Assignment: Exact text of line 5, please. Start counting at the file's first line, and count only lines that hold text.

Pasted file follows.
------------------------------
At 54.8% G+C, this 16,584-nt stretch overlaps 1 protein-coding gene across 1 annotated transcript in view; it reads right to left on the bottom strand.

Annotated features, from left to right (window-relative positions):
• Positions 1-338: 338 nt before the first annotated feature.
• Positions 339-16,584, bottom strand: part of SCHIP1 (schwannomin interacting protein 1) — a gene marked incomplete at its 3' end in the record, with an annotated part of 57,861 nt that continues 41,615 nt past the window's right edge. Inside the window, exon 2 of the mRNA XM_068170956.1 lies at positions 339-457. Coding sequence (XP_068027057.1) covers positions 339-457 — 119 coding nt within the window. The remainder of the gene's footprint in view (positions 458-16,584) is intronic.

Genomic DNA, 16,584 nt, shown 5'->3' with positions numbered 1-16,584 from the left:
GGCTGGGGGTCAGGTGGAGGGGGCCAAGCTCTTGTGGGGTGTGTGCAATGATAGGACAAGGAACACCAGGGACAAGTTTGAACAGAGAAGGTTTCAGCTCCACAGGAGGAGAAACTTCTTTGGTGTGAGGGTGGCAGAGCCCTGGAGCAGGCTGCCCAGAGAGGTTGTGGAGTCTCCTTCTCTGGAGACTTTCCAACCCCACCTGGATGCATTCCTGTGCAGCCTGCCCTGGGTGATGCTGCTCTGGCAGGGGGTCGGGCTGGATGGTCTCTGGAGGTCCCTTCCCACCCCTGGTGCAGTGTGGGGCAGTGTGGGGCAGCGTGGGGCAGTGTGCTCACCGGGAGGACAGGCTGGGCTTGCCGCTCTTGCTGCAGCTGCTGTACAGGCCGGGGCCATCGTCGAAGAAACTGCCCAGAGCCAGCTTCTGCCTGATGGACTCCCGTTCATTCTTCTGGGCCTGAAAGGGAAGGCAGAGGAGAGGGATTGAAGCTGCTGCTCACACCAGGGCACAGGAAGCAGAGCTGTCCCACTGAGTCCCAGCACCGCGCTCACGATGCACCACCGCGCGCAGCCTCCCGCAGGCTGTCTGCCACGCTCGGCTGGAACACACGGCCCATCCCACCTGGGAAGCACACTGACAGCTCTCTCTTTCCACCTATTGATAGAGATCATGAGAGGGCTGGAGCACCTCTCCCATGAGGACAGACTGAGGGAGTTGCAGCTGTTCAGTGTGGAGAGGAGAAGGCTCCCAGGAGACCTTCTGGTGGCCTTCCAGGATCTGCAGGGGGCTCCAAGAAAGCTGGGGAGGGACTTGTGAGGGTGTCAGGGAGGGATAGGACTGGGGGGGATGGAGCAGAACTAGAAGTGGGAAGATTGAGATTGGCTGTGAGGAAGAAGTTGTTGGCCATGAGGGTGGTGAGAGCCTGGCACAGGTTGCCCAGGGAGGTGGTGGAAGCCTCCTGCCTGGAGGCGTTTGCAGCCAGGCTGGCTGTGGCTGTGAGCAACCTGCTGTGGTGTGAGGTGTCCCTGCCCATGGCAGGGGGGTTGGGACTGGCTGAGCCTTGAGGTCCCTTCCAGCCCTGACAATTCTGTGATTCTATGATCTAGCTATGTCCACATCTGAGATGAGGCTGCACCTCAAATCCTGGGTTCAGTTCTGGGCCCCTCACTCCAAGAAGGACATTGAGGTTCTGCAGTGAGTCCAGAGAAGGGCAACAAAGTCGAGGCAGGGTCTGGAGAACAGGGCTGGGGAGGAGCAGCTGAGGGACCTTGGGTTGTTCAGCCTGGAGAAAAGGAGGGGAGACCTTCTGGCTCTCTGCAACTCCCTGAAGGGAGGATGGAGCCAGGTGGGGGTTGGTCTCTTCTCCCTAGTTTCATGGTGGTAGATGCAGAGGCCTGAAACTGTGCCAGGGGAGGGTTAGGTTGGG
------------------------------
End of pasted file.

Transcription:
Genomic DNA, 16,584 nt, shown 5'->3' with positions numbered 1-16,584 from the left: